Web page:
After lunch, we looked at the very long and thin temporary ice rink, and the various stalls attached, and then took the tram up to the St Nicholas market at the Rudolfusplatz, where we has gluhwein, which was lovely. And looked at the "Christmas Avenue" across the road, which was dull.
The local public transport authority had been advertising that St Nicholas would be bringing little gifts to children during the afternoon and to look out for him on the trams and buses, and I am delighted to say we saw him as we waited for the tram to take us back to Neumarkt, although I couldn't get a photo. 

Then the market at the Neuplatz, where the SW bought me a skewer of chocolate-covered grapes, which were lovely. But what he wanted was some apfelstrudel, and the only market that sold that was the first one, by the Cathedral, so we went back there and bought him some.  They had some wonderful-looking cheesecake, too, but I was full.

By then we were Christmas Marketed out, and although there were at least two others in the city, we decided to give them a miss, and instead took a tour bus round the city, enjoying the comments of a farming couple from Derbyshire who sat next to us.  When that was over, it was dark and the shops were shutting. I  remember the days when shops in Germany firmly shut at lunchtime on Saturday and did not open again until Monday morning, but those appear to be long past, and everywhere was open and busy today.  We saw an old-fashioned tram several times, which I think was a Christmas Special, probably a charter or something you booked specially.

We caught a tram back to the P&R, and thence back to the camp site, where we are having a quiet evening after a lovely day.

Saturday, 5 December 2015

2015 Christmas Trip Day 2

Blissful to wake up in the van this morning and to have a shower in a warm bathroom.  What had been penitential in October was lovely in December!  Actually, it was lovely being able to read in bed last night without having to use a book light. The new lights are much better - I couldn't actually see to read with the old one. 

After breakfast I needed to stretch my legs, so walked up to the visitor centre, now sadly closed until April, across the canal, and down the other side to the bridge and so back to the van.
Lovely. Then fell asleep - Belgium is not the most beautiful of countries, especially on the motorway. We went past Courcelles, and I could only think of Walter Blythe, who was fictionally killed there. And on past  Aachen, where there was a bad hold-up. We thought this was at the border so refused the sat-nav's kind offer to take us a marginally quicker way, but in fact it turned out to be road works - the border between Belgium and Germany is as unremarkable as ever.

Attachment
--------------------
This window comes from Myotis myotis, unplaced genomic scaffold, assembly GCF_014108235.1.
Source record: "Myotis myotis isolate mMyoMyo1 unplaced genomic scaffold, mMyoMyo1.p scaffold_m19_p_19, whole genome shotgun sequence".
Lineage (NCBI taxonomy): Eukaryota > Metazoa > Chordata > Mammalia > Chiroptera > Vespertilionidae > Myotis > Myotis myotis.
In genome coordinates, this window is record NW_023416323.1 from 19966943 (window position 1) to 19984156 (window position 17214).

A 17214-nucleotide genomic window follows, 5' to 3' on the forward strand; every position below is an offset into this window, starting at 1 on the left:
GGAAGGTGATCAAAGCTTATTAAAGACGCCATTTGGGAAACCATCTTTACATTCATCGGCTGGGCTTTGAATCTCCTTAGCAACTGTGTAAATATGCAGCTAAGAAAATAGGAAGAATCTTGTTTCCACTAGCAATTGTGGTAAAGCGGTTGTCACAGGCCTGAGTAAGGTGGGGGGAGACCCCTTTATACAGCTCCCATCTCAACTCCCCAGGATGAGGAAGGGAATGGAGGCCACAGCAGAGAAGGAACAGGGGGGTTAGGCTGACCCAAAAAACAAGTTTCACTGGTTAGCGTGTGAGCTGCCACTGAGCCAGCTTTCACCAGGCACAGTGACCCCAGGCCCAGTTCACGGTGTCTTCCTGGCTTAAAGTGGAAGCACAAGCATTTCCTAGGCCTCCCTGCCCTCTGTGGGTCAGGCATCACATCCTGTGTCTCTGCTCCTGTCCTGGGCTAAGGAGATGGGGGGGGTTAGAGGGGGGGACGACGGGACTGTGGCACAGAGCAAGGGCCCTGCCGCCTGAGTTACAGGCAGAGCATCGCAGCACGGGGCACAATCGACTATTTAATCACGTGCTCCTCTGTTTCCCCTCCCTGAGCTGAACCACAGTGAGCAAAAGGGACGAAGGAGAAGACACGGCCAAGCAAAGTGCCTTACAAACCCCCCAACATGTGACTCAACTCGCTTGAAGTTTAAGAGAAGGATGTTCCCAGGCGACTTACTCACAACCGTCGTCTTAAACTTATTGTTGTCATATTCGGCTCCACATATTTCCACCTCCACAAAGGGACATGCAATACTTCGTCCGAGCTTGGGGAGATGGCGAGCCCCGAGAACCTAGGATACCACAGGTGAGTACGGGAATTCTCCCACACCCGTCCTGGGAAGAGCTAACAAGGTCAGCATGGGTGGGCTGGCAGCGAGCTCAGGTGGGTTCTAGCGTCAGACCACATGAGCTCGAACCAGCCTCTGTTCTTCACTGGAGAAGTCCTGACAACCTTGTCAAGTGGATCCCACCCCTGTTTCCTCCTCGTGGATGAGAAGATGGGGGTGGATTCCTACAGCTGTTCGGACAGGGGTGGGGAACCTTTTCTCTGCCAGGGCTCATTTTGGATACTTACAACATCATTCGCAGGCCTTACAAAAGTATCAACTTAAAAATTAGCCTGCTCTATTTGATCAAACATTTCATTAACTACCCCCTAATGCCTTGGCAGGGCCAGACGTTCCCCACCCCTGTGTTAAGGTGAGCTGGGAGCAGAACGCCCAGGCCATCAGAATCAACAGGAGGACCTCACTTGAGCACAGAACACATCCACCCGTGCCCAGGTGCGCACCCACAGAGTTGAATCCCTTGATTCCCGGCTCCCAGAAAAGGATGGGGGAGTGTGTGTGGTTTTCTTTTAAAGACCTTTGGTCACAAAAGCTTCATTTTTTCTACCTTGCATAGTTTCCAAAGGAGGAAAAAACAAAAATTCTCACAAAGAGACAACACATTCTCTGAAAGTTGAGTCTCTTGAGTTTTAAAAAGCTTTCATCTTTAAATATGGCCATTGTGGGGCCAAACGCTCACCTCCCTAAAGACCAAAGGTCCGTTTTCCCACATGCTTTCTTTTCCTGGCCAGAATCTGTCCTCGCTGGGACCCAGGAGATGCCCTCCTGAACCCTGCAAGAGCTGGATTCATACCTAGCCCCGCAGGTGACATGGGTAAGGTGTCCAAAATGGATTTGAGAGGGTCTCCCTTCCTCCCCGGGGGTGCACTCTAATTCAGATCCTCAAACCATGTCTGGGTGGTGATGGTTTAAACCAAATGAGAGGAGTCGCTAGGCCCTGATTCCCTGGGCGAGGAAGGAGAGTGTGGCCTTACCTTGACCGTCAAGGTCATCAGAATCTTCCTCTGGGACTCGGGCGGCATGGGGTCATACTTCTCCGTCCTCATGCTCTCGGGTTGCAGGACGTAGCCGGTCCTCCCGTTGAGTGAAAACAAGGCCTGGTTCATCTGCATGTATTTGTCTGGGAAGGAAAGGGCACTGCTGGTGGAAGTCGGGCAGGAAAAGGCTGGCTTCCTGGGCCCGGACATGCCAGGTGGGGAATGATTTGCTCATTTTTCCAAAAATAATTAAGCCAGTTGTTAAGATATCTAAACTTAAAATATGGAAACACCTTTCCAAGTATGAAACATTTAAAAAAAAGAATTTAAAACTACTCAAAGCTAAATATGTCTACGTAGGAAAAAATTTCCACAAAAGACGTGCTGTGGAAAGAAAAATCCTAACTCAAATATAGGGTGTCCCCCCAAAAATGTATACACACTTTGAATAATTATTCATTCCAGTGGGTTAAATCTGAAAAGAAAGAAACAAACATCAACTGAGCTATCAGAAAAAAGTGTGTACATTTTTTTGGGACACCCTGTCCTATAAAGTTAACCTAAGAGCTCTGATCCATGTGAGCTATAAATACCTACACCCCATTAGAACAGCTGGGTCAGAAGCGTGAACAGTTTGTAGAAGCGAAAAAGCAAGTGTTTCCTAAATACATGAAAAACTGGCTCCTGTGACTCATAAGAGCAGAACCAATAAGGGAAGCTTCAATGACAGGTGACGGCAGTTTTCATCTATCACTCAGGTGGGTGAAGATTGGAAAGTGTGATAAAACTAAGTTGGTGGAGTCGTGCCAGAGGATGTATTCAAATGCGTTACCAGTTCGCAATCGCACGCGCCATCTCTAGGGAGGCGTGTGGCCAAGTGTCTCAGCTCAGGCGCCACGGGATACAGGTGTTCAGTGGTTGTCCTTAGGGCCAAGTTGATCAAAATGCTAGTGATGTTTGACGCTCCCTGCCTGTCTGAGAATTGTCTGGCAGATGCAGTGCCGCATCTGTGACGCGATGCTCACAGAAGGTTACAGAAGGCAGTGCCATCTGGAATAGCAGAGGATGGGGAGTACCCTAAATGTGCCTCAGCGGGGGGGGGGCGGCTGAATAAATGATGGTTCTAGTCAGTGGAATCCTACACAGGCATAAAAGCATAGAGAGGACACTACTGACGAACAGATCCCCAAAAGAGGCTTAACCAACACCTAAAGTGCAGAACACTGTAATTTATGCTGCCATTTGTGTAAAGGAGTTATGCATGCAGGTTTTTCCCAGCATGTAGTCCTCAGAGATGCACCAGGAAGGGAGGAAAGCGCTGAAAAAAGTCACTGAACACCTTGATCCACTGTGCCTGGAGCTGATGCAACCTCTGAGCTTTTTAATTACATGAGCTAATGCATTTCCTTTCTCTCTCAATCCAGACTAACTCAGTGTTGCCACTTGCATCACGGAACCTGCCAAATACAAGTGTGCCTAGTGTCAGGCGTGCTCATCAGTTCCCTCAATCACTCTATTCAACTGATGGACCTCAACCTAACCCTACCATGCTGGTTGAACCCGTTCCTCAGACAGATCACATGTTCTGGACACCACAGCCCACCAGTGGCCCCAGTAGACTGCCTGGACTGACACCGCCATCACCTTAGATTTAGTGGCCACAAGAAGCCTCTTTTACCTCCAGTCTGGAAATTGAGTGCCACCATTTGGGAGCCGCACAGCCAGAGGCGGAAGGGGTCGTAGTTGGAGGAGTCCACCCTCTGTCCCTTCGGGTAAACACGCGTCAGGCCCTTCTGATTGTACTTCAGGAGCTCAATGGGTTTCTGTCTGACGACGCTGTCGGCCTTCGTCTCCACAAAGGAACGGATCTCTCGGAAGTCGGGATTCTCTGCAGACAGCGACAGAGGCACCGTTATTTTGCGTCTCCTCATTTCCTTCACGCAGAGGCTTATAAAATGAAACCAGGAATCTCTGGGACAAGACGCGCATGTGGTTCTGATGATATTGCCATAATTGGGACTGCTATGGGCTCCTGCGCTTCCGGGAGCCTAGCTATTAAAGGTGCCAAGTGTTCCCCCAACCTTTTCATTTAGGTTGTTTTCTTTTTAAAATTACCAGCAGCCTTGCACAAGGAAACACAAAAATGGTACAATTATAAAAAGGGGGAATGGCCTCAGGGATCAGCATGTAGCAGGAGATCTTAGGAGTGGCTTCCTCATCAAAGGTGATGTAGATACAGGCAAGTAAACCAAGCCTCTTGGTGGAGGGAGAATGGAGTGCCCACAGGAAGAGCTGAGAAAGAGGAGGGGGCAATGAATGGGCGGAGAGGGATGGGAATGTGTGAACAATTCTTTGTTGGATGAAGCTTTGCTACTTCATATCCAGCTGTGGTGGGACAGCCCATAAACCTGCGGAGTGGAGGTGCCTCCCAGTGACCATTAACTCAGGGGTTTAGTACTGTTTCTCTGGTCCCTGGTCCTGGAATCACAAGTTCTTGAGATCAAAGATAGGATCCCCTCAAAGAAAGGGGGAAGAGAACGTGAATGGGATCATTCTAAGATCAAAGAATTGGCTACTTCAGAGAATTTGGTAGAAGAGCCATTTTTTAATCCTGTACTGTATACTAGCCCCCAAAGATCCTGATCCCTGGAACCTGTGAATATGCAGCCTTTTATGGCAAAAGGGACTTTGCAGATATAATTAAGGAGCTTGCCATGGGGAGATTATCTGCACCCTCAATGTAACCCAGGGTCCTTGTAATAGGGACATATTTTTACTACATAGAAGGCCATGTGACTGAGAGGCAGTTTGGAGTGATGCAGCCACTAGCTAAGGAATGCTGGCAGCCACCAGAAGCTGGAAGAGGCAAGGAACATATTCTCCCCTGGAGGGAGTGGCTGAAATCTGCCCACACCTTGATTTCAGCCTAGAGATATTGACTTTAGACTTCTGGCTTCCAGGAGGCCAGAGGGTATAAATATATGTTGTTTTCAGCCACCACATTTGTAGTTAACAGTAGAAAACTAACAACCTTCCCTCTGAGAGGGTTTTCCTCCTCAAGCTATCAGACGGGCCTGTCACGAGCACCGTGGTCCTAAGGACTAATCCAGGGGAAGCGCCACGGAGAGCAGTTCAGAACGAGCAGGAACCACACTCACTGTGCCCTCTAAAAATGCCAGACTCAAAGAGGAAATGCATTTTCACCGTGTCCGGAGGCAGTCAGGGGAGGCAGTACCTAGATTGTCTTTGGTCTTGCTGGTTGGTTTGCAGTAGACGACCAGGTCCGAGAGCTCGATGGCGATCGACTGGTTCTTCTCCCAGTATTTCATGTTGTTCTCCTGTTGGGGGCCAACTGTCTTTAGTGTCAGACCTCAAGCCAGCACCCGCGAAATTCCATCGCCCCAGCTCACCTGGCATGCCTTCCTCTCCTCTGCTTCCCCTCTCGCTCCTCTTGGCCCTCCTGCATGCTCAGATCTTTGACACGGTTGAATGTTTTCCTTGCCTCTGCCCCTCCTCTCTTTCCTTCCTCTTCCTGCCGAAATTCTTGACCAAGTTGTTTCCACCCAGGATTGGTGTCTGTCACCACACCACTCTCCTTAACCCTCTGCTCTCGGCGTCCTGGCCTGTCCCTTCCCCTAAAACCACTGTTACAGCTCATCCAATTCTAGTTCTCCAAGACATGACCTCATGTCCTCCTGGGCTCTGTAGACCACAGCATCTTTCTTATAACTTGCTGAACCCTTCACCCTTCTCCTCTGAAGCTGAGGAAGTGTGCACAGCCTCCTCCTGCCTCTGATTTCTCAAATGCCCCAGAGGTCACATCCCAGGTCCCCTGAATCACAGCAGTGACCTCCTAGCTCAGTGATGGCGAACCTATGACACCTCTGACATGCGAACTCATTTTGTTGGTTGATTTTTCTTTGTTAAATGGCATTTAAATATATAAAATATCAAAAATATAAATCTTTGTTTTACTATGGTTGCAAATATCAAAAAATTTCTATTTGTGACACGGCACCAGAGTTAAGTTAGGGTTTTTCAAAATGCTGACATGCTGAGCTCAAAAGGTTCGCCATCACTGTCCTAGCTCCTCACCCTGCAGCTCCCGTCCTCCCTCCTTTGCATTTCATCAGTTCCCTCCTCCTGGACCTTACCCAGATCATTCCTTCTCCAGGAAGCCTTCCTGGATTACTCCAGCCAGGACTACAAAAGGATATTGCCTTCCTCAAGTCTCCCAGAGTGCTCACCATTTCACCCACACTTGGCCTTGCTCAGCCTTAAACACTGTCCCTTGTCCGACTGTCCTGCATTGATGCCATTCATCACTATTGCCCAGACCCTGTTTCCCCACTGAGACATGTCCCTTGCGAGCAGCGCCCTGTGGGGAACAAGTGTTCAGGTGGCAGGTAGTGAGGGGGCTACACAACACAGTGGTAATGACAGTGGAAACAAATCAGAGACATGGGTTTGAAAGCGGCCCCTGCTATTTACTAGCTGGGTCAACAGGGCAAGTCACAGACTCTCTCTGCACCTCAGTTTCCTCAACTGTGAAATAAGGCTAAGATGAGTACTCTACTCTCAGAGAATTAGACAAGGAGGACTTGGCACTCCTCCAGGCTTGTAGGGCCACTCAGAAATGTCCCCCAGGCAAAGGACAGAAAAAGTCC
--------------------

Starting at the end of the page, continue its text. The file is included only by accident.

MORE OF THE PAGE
We arrived in Rodenkirch easily enough, although too early for Reception, so we had a late lunch and checked in once it had opened. Then, when we had parked up and plugged in the electricity, we set off to see what we could see.

Bus driver singularly unhelpful about buying tickets, but we worked out how in the end, and arrived at the tram station. Disaster! You needed to pay either with coins or with a contactless card, and we didn't have enough of the former, and foreign machines don't read British contactless cards.
So we came away, and decided to do a bit of shopping and to get plenty of change and try again tomorrow. We also walked back to the campsite, to save money - a very pleasant walk but my shoes weren't the best for walking and I was glad to get back to the van and enjoy a glass of wine while cooking supper. We are here for two nights, and as tomorrow is Sunday and the buses, as in the UK, are infrequent then, we will drive to the Park & Ride and get the tram from there. The Christmas Markets are all open on a Sunday; I expect they will be very crowded, but that is all part of the fun. Also, it is St Nicholas Day....

Friday, 4 December 2015

2015 Christmas Trip, Day 1

There is no point in having a motor home if you don't use it. And the Swan Whisperer has changed the batteries, and put LED lights in instead of the old incandescent or fluorescent ones, so we are a lot more comfortable and can have light and heat in the evenings. 

So for what will probably be our last trip of 2015, we have decided to go to the Christmas Markets in Cologne. We couldn't set off last night as I was speaking at an event at the British Library and didn't get home until after 9, so we got up early this morning and crossed at about 10:30 or thereabouts. It said ominously that there were "Perturbations du Service", but if there were, they did not affect us. 
Our first stop was at the Auchan near Dunkerque for food, and then we had lunch before setting off. We told the Satnav to take us to Aachen, reckoning we could change plans en route, and it said there were bad hold-ups crossing the border that way and took us round via Lille, instead, also slow, and queues to come back into France. But they didn't ask to see our passports or anything, just waved us through. 

I then fell asleep, after two bad nights not surprising, and when I woke up, the Swan Whisperer suggested we park up by the Strépy-Thieux canal lift, which we both love, so we did.  And had a cup of tea and knitted and read (I knitted, the Swan Whisperer didn't, I should clarify) until time for supper. So lovely not to have to go to bed and read by torchlight!  And I can charge my phone overnight, too.  The heater is very efficient, it is almost too hot!